Whether you’re looking to liven up your new home or spruce up an old property to boost its value, a new paint job can be just the thing. But before you decide to hire someone to slap a fresh coat of paint on your house, you need to know what it’s going to cost.

Contractors consider several factors when determining the cost of painting a house. Here are 4 things they’ll look at before giving you an estimate.

A large house is naturally more expensive to paint

1. Size

This one is rather obvious. To put it simply, a house with more square footage is going to cost more to paint, and a smaller house will run you less.

That said, there are a few more things to think about when considering the size of your home. For example, you might only be interested in painting the walls and ceilings. Start adding in trim, baseboards, window sills, and doors, and the amount of labor required for the job goes up

The same applies to kitchen cabinets. The more cabinets you have, the more labor that will be required to prep and paint them. Cabinets with intricate detail work or glass-front doors require even more detail work to get the job done right.

High-ceiling entryways above stairs and cathedral ceilings are more difficult to paint than homes without these features. Large multi-story homes with unique landscapes can make an exterior painting job more of a challenge.

2. Material

Another thing to consider is what material the exterior of your house consists of. This will play another big part in determining the overall cost of the job.

The primary reason for this is that not every surface is created equal when it comes to paint. If you have a particularly porous material like brick or stone, it’s going to require more prep work, primer and paint to get the proper amount of coverage, which naturally will increase the price.

Some materials also require more expensive, specialized paints. For example, painters aren’t going to use the same paint for metal as they are for wood and stucco, and different coatings have different prices as well as application methods.

Again, there’s no tried and true formula for finding out how precisely this will affect the overall cost, but it’s certainly a factor to keep in mind.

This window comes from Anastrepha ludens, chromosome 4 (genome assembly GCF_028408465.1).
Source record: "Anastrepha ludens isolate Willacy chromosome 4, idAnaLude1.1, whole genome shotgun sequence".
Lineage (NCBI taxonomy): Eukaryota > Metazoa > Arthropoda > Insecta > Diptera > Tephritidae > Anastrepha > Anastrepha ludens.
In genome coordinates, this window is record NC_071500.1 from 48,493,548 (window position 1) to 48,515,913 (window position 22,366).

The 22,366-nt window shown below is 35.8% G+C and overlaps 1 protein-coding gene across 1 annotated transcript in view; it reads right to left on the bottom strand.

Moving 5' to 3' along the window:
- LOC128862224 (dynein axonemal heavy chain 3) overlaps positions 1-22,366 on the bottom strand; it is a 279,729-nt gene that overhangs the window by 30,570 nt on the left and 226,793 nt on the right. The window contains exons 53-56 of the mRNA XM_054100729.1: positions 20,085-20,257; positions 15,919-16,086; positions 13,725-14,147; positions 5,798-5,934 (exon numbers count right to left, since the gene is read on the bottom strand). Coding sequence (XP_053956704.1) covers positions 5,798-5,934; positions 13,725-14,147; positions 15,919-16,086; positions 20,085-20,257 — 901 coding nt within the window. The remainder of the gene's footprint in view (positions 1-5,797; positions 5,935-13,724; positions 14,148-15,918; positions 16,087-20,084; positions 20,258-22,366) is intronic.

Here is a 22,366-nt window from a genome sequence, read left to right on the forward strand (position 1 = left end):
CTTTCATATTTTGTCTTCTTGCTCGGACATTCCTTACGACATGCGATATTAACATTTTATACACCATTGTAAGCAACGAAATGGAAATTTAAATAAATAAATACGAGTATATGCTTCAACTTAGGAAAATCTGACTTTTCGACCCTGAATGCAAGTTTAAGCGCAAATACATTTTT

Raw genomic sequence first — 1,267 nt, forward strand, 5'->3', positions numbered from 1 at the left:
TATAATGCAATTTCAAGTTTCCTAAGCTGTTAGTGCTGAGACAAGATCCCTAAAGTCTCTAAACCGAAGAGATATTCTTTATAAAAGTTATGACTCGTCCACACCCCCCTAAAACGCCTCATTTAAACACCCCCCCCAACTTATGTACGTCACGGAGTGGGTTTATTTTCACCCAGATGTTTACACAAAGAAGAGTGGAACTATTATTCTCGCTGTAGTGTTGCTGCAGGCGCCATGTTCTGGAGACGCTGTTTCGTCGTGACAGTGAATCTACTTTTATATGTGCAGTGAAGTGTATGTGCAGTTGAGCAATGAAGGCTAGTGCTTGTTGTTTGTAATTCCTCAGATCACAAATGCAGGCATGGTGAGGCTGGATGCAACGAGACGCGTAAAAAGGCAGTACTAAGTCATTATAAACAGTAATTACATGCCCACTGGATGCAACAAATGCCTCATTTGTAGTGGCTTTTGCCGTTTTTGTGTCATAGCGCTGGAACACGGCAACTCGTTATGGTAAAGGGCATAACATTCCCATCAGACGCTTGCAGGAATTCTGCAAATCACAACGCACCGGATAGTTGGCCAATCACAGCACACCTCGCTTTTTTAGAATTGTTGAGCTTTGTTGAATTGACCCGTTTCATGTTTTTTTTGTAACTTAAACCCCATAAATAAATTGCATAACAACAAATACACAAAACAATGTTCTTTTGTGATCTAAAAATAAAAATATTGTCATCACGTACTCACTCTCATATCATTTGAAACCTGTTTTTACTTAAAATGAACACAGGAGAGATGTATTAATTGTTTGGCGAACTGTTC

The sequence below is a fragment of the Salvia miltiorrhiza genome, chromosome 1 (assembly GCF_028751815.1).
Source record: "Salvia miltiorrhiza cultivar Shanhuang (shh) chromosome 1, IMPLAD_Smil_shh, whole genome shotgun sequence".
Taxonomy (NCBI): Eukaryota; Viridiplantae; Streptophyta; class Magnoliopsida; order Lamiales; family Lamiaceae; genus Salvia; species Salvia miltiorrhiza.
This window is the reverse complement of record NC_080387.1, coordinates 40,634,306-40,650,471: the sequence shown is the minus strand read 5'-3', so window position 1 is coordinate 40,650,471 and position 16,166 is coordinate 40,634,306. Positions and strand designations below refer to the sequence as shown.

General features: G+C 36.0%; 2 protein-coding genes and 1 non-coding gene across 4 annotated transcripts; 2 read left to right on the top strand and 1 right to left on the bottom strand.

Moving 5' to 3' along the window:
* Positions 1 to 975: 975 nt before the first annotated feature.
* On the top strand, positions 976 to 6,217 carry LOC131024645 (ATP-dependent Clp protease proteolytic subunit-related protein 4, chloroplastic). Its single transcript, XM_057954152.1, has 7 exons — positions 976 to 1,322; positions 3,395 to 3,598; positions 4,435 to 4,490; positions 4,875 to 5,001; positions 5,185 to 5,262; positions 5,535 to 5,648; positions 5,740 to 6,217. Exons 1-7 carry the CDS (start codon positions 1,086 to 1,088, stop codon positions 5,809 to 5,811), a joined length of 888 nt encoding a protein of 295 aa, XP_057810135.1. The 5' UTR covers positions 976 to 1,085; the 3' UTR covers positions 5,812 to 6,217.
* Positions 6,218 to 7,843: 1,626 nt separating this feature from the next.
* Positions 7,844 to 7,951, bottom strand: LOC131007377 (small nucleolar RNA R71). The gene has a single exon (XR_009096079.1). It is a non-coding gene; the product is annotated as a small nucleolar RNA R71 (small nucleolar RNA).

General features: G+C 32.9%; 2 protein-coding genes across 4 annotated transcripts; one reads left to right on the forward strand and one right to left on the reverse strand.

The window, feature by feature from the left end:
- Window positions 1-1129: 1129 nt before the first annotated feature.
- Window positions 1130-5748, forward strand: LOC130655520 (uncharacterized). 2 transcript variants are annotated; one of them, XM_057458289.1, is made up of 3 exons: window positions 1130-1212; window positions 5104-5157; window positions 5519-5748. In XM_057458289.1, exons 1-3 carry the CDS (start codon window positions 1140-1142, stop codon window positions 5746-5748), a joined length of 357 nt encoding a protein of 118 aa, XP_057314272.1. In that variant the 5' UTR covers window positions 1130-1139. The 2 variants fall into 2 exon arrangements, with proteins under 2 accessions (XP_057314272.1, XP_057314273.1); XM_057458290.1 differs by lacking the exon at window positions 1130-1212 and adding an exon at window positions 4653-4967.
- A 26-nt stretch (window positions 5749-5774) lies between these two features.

3. Paint

Not only does the amount of paint needed make a difference, but the brand also plays into the cost. Like anything, there are many options available to you when it comes to selecting paint brands.

We use and prefer Sherwin Williams paints for many of our jobs, but also use and recommend Behr, Bejamin Moore, PPG, Kelly Moore, and others. Each brand has a variety of products in a range of prices, and many of the competing products are very similar.

If you’re concerned with cost, talk to the contractor about using cheaper brands of paint. Generally, they’ll be willing to work with you on budget considerations. But keep in mind, you get what you pay for, and going with the budget brand might show.

In our experience, there is little cost savings when using cheaper paints. These products are typically thinner, don’t go on as smoothly, and don’t cover quite as well. Because of this, they often require either a primer coat or an extra coat of paint. The majority of paints we use and recommend are paint combined with primer, which rarely requires more than a single coat. While more expensive, the labor savings make these paints a much better value.

In addition to the paint, other materials will be required to complete the job. These include plastic to cover floors and furniture, painter’s tape, masking paper, solvents, and more. Some large jobs might need several hundred dollars just in plastic and tape!

4. Labor

Last but not least, hiring a contractor comes with labor costs. The biggest part of the overall cost of the job will be how many man hours it takes it to get it done, and what type of work is being done.

Tasks such as painting, texturing, carpentry, and detail work all require different skills and have different costs involved. Also, how much prep work will be required? Some houses could just use a good powerwashing, while others might have some rotten wood that needs to be replaced, or perhaps scraping and sanding that has to be done before painting.

For many jobs, the amount of prep that is needed might be more work than the actual painting itself. Every house is different, and all require a different amount of work to get them in top condition.

All of the points already discussed on this list will play into that. From square footage to materials, every house is unique and contractors will make this determination on a case by case basis.

Those are the Factors That Determine the Cost of Painting a House

When it comes to the cost of painting a house, there’s not much more to consider than that. Ultimately, there aren’t too many complicating factors you’ll need to worry about.

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